I’ve written so many of these posts over the years that I’m tired. So tired, in fact, that I contemplated not doing it. You no doubt noticed that I skipped it yesterday. I just couldn’t bring myself to write another post about another mass shooting. I was on vacation the week that Las Vegas happened. I posted on Facebook, but didn’t have a chance to write anything here.
But honestly, after Sandy Hook and the Pulse Nightclub, I really thought I had written my last post about people being slaughtered in a place where they should have been safe from the evils of anger, mental illness, domestic violence, and semi-automatic machine guns. And then Sunday happened, and while the people of First Baptist Church of Sutherland Springs were saying their prayers, at least 27 of them were killed by an angry white man hellbent on destroying the world as he had come to understand it.
The doors of FBC Sutherland Springs are red, just like the doors of Christ Episcopal Church in Bowling Green and thousands of others around the world. The red doors can symbolize many things, from a mortgage free church to a welcoming congregation, but if you ask around, you are most likely to hear that it means a place of sanctuary. Soldiers and law enforcement, it is said, are unable to pursue someone inside the red doors of a church. It is supposed to be a place of safety. While harm has come to worshipers inside the safety of the red doors before, this time, we have a 24 hour news cycle and social media to ensure that every person on the planet knows that it happened. And, as if like clockwork, the various sides began to circle their wagons.
As has been a growing trend of late, the zero sum game between those who would offer prayer and those who would work for change has come to the forefront in the aftermath of Sunday’s tragedy. It has become as if praying for the victims of such events is now offensive while only those who are actively working for reasonable gun control are real disciples of Jesus. This is, of course, absurd. The zero sum game between prayer and work is a falsehood, most likely handed to us by the devil himself, to make sure Christians continue to present in the wider culture as angry, ill mannered, and hypocritical.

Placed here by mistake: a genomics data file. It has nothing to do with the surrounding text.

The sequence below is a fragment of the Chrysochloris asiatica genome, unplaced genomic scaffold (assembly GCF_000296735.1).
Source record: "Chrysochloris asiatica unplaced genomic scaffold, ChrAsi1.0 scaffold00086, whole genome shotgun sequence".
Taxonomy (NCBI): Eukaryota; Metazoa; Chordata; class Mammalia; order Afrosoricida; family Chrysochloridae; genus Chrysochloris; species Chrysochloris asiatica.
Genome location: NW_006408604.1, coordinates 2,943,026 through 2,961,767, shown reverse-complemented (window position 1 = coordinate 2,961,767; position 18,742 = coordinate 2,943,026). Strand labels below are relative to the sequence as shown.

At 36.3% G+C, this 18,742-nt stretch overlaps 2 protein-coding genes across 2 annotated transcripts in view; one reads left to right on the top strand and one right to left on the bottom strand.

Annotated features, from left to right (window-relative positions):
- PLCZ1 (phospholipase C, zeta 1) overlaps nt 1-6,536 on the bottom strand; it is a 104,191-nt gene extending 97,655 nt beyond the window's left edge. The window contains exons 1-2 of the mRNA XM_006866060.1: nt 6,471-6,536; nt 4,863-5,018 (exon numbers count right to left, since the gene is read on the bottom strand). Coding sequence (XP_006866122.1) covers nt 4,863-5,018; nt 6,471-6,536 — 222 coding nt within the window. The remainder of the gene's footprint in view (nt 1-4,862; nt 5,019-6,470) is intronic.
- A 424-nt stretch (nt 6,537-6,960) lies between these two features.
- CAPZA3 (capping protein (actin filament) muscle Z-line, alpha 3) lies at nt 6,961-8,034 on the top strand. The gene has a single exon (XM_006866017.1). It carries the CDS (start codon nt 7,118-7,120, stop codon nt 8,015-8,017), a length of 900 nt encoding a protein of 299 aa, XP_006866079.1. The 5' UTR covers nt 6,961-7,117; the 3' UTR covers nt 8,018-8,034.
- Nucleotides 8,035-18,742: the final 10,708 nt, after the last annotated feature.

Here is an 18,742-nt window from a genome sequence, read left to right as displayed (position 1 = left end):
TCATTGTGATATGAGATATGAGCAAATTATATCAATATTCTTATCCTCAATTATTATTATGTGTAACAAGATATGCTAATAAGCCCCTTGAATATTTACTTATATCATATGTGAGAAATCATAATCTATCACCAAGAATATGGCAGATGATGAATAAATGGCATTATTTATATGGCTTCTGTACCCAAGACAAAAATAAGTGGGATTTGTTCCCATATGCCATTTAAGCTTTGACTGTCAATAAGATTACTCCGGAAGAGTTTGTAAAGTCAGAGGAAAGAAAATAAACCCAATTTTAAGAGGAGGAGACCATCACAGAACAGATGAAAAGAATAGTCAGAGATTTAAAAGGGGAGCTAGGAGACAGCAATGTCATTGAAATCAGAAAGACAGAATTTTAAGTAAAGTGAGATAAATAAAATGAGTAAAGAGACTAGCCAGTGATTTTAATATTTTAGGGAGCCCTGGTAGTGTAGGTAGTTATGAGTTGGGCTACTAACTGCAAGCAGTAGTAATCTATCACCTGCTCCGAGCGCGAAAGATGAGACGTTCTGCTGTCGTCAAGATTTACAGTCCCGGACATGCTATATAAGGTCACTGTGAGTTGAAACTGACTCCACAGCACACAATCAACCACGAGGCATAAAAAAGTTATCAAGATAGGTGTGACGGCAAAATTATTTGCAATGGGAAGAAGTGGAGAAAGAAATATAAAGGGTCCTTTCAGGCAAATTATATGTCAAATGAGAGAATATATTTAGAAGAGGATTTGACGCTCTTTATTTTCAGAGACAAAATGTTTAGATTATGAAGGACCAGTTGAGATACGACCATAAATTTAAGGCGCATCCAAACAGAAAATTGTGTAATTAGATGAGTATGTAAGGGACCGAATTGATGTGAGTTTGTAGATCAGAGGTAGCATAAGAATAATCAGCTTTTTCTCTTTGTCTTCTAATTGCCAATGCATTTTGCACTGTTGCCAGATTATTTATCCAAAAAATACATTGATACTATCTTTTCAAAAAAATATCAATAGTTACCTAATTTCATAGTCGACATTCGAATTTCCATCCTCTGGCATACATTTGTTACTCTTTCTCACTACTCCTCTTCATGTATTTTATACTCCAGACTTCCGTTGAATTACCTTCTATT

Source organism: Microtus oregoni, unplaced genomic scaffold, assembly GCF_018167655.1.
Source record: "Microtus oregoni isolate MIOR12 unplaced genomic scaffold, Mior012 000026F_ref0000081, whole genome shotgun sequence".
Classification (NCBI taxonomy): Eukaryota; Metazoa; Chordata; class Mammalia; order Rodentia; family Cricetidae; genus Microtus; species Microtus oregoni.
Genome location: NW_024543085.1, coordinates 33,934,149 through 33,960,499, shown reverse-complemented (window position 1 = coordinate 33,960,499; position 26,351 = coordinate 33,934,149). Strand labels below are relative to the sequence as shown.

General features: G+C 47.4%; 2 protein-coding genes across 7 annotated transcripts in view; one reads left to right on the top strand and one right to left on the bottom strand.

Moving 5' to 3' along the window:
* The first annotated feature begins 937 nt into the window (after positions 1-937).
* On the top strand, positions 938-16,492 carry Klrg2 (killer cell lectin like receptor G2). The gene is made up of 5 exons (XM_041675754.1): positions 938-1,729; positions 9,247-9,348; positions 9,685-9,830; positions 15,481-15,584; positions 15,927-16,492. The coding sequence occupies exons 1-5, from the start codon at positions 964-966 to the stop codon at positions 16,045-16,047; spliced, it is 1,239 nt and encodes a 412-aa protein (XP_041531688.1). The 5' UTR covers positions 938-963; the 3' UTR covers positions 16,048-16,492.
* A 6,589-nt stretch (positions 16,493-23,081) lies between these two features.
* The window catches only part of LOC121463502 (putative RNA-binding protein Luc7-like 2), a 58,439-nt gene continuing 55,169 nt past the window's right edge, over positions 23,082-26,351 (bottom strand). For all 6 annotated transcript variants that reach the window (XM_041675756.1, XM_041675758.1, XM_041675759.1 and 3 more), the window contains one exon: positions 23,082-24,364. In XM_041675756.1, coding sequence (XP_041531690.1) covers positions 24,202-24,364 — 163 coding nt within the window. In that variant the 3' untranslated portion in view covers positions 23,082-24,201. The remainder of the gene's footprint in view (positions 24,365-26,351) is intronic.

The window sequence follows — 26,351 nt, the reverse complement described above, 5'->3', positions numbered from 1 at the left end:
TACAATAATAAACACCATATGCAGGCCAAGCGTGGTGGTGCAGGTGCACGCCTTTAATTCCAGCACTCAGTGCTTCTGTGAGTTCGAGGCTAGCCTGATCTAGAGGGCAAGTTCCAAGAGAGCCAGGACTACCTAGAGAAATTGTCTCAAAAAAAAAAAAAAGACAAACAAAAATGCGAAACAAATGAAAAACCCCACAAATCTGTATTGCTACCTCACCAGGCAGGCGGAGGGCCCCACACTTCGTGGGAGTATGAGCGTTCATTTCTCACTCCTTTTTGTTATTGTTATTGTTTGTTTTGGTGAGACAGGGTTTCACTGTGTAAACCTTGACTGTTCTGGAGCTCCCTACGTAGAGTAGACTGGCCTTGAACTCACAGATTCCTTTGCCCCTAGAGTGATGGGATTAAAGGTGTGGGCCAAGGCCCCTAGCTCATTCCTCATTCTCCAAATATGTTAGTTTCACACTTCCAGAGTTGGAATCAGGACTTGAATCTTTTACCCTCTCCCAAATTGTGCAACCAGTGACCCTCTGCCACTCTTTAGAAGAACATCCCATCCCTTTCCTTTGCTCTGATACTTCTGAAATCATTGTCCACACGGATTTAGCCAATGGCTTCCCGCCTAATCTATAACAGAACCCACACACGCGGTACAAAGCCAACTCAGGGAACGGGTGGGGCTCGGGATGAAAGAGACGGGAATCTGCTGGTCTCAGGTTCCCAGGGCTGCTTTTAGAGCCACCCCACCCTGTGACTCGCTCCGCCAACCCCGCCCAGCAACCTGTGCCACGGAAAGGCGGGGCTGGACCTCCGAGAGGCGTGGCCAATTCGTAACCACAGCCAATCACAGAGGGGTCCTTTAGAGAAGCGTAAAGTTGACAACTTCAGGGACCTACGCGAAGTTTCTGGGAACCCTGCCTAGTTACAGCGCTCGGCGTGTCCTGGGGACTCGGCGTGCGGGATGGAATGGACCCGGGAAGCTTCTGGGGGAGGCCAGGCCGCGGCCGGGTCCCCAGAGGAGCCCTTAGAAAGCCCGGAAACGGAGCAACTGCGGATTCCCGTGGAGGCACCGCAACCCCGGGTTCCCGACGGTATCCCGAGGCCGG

Sunday’s Gospel lesson invites us to consider that famous seminary phrase, “both/and.” In the parable of the foolish and wise bridesmaids, Jesus gives us a glimpse of the Kingdom of Heaven. In it, Jesus seemingly admonishes his disciples to not be like either set of bridesmaids, since they all fell asleep, but rather, we are called to keep awake for the return of the bridegroom. For those who know the larger story, this will immediately bring to mind the disciples in the Garden of Gethsemane on the night Jesus was arrested. Despite Jesus imploring them to keep awake and pray with him, they fell asleep. Three times, they failed to stay awake.
In times like these, disciples of Jesus are certainly called to stay awake and pray, but I think we are also called to the obvious meaning of the parable as well. In order to be like the wise bridesmaids, we are called to do the work required to be ready when Jesus comes. That work of preparation means working toward just solutions on topics like common sense gun control, funding for mental health, social safety nets, and quality public education. Can we just pray? Probably not. Can we just call our Senators? No, that won’t work either. It is only through both prayer and work that we will be able to join with God in building the Kingdom Jesus describes in his parables.